The Massage Therapist’s Body and Brain

The human body is an amazingly complex system, and the massage therapist has to know it well.

The human body has over 650 muscles, more than 200 bones and uncounted connective tissue, tendons, ligaments and more tying them all together. Though the therapist doesn’t have to memorize every single one, he or she has to be familiar – both intellectually and physically – with a great many of them.

Add to that the knowledge of physiology required – not just the names of parts but how they work and interact – and you have a formidable hurdle to overcome on the way to becoming a massage therapist. As if that weren’t enough, the massage therapist has to understand and detect directly with the hands, arms and feet what is happening with a particular client in a particular session.

The therapist has to go beyond even this when specializing. There are a dozen different forms of massage – Swedish, Shiatsu, Deep Tissue and others. There are combinations of styles, such as sports massage.

Proper stance, pressure, alignment and much more is required in order to deliver a quality massage. To achieve that the massage therapist has to recognize which muscles are affected by what kind of activity. He or she has to know how to work them to remove knots, achieve relaxation, improve circulation and more.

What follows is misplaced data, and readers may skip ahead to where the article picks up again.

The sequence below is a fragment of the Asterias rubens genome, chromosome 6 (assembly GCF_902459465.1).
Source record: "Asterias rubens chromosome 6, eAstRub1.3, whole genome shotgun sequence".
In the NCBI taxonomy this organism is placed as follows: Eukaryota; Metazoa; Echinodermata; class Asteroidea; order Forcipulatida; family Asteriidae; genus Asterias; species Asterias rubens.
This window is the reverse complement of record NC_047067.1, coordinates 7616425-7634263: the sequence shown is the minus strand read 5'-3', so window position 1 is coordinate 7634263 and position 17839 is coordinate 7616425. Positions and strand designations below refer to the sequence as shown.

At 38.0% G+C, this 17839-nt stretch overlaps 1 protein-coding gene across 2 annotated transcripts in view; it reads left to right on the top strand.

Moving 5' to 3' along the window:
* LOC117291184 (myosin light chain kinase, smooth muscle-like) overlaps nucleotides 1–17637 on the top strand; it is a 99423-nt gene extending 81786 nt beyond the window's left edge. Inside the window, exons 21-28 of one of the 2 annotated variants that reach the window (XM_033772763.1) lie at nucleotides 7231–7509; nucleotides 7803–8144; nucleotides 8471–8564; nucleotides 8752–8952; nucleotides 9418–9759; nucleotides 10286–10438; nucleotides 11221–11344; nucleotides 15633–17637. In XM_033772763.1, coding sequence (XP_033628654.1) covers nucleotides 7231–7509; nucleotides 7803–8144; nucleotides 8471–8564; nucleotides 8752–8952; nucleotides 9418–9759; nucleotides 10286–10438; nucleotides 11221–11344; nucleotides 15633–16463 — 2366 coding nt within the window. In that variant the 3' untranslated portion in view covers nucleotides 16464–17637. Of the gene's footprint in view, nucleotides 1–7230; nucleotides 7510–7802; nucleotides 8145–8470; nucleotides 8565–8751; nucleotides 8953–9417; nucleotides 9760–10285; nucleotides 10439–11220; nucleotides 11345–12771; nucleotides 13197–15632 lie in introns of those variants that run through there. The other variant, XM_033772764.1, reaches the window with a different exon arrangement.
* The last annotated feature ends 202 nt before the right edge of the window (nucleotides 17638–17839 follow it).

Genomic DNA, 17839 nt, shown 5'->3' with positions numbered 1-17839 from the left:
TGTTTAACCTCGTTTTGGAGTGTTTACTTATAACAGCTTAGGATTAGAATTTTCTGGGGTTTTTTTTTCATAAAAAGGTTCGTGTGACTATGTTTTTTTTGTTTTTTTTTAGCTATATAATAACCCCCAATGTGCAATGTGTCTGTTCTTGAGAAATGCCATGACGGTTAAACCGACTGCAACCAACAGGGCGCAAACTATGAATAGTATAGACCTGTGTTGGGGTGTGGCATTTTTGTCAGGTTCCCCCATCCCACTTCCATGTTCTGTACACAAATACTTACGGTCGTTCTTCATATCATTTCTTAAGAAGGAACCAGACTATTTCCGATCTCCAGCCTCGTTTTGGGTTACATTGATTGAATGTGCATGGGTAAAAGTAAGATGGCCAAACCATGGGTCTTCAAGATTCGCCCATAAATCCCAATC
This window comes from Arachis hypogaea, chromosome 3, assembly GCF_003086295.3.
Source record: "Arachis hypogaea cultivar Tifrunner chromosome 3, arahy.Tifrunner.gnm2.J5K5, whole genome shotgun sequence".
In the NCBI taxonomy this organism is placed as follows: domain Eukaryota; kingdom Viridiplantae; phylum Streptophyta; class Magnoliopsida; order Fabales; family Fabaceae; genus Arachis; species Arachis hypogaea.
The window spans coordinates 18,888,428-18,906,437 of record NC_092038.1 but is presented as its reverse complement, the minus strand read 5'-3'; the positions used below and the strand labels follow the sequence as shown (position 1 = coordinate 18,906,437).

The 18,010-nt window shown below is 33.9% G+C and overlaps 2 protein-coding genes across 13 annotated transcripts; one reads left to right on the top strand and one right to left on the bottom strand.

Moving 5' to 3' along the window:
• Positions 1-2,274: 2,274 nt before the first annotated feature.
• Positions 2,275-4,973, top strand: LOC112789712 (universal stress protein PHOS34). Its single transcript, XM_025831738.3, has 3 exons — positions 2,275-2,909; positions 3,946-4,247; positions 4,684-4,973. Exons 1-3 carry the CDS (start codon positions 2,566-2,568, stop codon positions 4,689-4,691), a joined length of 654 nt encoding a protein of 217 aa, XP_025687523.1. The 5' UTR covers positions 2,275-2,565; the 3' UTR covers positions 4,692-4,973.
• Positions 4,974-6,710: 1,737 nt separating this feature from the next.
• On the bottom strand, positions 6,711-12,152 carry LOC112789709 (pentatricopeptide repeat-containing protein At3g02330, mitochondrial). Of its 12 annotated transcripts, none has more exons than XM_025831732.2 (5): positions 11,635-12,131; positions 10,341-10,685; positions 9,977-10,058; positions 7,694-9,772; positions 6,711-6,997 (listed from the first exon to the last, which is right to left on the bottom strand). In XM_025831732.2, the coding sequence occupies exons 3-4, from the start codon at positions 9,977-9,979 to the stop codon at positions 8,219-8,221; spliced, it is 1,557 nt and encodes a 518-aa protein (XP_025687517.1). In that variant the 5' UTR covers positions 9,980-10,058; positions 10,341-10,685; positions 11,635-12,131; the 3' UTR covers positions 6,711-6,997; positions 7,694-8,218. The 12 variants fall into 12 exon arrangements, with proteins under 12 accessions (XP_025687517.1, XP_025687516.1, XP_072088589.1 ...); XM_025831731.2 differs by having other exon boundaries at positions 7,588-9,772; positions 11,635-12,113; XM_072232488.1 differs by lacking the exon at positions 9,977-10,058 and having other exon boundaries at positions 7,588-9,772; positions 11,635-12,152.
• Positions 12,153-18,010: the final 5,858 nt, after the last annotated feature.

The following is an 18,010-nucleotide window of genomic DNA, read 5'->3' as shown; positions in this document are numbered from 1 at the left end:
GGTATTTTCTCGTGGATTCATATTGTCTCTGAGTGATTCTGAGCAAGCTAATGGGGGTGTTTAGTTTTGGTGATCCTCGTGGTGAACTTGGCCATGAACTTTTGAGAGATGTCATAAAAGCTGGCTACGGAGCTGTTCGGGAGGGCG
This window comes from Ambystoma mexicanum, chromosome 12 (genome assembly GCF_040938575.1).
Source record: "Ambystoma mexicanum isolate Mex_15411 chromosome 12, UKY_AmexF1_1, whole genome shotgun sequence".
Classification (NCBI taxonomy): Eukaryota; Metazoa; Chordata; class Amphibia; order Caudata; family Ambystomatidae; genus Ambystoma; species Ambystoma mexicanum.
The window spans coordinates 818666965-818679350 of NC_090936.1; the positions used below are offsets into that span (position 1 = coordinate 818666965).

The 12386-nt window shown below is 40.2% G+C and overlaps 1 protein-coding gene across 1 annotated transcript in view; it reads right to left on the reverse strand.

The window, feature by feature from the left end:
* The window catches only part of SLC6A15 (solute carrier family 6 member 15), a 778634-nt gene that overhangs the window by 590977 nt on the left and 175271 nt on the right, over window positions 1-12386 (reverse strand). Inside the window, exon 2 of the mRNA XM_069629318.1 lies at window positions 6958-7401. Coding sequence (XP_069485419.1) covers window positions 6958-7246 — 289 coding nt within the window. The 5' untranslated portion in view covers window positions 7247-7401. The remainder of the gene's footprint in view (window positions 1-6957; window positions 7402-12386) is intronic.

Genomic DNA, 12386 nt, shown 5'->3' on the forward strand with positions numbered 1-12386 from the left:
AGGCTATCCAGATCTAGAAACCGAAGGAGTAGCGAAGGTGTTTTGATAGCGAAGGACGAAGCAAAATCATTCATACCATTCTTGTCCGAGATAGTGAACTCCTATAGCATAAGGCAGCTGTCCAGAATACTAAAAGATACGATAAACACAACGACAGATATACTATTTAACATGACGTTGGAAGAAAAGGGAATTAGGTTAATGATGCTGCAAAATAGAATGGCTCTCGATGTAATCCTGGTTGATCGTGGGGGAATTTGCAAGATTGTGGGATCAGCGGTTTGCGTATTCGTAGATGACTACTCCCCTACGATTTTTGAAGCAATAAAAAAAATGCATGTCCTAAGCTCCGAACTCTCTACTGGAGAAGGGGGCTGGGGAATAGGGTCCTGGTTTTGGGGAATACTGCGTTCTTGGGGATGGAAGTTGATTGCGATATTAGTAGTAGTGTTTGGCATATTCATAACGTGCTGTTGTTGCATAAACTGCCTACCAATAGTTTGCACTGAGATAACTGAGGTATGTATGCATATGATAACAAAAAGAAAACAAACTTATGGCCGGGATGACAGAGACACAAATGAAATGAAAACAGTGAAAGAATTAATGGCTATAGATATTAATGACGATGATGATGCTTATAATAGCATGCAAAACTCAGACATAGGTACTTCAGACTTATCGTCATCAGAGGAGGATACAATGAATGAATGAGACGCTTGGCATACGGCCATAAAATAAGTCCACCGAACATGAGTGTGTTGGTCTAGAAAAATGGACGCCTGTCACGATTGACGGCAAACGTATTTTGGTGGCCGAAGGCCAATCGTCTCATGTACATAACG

A knowledge of possible injury during the session is necessary, as is recognizing when not to massage. Deep tissue techniques in particular can cause more problems than it solves. A client who comes in with pain may be just suffering from the usual ache that prompted the desire for a session in the first place. Or they may have a medical condition that means no session should be performed.

To do this hour after hour, day after day, without injuring his or her own body is a perpetual challenge of the practice. A therapist’s body can also become sore from effort – the effort involved in the practice. Techniques are taught in massage schools to preserve thumbs, ease hands, shelter the back and knees – all parts easily stressed by an active therapy practice.

Then there is the proper equipment. Sometimes a simple mat, or even a towel-covered floor is enough. Other styles require a table that has to be judged properly. Chair or corporate massage requires a specially designed and built chair for clients. Recognizing quality is important, both for client safety and to avoid losing money on bad investments.

All those aren’t simply business decisions, since they affect the effectiveness of the massage delivered. Poor equipment, lack of knowledge, poor technique can all make even the most skilled massage artisan a less than complete success.

That sums up to a considerable amount of theory and practical knowledge, and experience needed to be an effective massage therapist. And you thought, perhaps, that all they did was rub oil around?

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